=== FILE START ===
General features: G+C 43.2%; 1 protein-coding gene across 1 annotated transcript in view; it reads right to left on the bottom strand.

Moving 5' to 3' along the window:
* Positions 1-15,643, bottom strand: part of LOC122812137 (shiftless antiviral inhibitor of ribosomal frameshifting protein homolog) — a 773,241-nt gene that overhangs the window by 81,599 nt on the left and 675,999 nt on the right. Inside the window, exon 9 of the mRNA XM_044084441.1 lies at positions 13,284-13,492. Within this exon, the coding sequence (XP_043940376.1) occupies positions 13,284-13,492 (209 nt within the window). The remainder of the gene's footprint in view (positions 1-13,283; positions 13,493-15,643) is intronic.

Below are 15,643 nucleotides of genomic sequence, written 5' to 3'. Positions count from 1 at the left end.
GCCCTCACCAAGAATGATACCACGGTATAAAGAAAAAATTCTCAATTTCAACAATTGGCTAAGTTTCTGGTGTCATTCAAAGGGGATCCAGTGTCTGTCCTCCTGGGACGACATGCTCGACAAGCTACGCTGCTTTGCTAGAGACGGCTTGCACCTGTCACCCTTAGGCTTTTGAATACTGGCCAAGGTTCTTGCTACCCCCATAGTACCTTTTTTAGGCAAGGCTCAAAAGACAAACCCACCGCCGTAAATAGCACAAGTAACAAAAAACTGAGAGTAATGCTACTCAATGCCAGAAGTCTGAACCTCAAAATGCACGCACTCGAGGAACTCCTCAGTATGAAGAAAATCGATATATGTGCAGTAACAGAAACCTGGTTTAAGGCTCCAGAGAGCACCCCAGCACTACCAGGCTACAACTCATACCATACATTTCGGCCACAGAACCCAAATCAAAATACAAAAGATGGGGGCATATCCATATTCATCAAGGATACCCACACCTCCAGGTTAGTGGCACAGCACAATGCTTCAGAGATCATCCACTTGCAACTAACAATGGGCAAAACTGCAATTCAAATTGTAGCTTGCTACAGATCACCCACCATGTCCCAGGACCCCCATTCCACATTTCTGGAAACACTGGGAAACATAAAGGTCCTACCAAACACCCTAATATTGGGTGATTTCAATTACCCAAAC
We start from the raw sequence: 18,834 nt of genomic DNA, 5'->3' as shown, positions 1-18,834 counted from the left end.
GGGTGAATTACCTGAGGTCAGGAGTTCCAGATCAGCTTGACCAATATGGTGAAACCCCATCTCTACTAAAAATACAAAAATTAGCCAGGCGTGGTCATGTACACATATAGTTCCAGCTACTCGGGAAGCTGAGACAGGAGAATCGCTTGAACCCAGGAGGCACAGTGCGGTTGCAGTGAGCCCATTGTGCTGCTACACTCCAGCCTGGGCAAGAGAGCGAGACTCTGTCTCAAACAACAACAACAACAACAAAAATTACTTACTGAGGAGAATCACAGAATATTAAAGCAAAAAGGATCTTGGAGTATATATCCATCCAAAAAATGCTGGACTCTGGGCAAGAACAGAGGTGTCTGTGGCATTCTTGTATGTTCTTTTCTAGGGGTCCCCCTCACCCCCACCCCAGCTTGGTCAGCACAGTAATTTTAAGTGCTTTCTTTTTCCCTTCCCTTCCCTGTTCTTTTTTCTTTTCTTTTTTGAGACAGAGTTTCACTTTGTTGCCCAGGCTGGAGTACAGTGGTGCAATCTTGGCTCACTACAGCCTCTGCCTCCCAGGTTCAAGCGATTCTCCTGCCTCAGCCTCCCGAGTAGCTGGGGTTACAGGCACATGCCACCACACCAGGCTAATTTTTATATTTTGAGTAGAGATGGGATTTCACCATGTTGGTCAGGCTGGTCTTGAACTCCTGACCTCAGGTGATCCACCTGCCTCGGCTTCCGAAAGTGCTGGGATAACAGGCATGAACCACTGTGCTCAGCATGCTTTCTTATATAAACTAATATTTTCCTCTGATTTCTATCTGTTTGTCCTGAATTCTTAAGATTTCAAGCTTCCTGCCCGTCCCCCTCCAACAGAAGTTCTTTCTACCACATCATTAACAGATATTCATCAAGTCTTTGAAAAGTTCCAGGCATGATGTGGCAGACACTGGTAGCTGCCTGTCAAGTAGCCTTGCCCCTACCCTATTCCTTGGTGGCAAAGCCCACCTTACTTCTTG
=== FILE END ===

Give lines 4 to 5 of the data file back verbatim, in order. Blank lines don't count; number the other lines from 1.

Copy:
Below are 15,643 nucleotides of genomic sequence, written 5' to 3'. Positions count from 1 at the left end.
GCCCTCACCAAGAATGATACCACGGTATAAAGAAAAAATTCTCAATTTCAACAATTGGCTAAGTTTCTGGTGTCATTCAAAGGGGATCCAGTGTCTGTCCTCCTGGGACGACATGCTCGACAAGCTACGCTGCTTTGCTAGAGACGGCTTGCACCTGTCACCCTTAGGCTTTTGAATACTGGCCAAGGTTCTTGCTACCCCCATAGTACCTTTTTTAGGCAAGGCTCAAAAGACAAACCCACCGCCGTAAATAGCACAAGTAACAAAAAACTGAGAGTAATGCTACTCAATGCCAGAAGTCTGAACCTCAAAATGCACGCACTCGAGGAACTCCTCAGTATGAAGAAAATCGATATATGTGCAGTAACAGAAACCTGGTTTAAGGCTCCAGAGAGCACCCCAGCACTACCAGGCTACAACTCATACCATACATTTCGGCCACAGAACCCAAATCAAAATACAAAAGATGGGGGCATATCCATATTCATCAAGGATACCCACACCTCCAGGTTAGTGGCACAGCACAATGCTTCAGAGATCATCCACTTGCAACTAACAATGGGCAAAACTGCAATTCAAATTGTAGCTTGCTACAGATCACCCACCATGTCCCAGGACCCCCATTCCACATTTCTGGAAACACTGGGAAACATAAAGGTCCTACCAAACACCCTAATATTGGGTGATTTCAATTACCCAAAC